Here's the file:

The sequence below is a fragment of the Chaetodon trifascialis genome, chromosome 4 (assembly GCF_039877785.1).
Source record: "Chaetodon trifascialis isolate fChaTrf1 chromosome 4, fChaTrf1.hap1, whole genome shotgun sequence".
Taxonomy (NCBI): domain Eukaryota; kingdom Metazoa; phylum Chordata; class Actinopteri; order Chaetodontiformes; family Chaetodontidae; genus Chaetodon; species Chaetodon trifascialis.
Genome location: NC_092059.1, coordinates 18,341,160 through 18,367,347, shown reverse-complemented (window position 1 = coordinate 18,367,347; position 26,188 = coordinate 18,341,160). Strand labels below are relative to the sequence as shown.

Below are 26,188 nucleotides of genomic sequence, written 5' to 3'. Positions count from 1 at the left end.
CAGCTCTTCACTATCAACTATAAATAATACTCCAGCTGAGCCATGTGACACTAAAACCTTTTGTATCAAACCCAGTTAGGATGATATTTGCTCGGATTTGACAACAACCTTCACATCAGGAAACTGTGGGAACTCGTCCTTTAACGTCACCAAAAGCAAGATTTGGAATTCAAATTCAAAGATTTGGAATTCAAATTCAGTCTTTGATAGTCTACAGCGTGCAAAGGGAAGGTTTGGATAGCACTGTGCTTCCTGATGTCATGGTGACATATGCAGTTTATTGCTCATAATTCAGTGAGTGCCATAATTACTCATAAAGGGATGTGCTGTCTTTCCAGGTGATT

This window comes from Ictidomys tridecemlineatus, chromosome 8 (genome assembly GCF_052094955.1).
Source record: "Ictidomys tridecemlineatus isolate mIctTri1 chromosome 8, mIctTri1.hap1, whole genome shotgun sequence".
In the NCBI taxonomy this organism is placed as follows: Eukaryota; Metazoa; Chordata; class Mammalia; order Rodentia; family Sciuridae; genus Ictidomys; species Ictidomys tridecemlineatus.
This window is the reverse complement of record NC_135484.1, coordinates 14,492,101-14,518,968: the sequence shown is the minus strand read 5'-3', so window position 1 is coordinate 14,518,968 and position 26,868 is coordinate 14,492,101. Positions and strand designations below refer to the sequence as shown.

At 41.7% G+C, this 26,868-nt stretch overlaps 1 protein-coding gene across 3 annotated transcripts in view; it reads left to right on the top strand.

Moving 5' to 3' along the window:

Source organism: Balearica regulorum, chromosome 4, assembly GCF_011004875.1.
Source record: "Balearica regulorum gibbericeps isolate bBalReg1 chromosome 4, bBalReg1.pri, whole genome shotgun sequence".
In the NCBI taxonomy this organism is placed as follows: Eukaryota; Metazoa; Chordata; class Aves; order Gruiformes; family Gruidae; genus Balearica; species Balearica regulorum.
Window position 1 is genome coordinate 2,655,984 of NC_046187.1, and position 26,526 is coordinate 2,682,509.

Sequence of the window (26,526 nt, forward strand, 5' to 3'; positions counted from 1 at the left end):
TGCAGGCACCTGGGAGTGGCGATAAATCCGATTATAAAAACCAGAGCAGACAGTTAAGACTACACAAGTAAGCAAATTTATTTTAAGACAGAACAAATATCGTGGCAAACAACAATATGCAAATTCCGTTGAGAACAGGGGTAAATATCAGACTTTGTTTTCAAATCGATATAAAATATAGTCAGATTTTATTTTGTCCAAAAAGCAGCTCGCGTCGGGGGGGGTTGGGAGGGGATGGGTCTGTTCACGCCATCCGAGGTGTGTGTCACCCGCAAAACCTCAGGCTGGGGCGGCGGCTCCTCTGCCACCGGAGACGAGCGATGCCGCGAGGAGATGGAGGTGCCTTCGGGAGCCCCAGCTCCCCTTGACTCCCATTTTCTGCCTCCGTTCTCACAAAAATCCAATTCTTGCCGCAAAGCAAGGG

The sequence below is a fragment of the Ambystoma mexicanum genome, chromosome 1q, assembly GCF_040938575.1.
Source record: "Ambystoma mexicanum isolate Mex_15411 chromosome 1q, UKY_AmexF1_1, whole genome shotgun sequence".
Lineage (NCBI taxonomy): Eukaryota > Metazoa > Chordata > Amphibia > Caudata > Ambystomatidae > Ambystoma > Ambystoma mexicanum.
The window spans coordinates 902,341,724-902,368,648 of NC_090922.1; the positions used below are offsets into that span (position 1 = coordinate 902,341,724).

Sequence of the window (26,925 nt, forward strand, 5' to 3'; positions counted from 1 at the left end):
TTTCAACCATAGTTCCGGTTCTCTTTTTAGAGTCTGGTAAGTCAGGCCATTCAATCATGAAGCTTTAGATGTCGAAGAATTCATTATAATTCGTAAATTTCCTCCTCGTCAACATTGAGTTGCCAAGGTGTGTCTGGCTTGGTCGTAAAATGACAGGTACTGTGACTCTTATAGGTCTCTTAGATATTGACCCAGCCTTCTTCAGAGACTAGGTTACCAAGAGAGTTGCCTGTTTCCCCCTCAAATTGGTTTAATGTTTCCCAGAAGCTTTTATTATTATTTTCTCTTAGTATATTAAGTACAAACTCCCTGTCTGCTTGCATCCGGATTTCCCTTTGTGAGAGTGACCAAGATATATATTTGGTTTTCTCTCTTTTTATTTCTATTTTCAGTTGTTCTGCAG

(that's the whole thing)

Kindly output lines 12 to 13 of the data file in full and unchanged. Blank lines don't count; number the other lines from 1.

Moving 5' to 3' along the window:

Source organism: Balearica regulorum, chromosome 4, assembly GCF_011004875.1.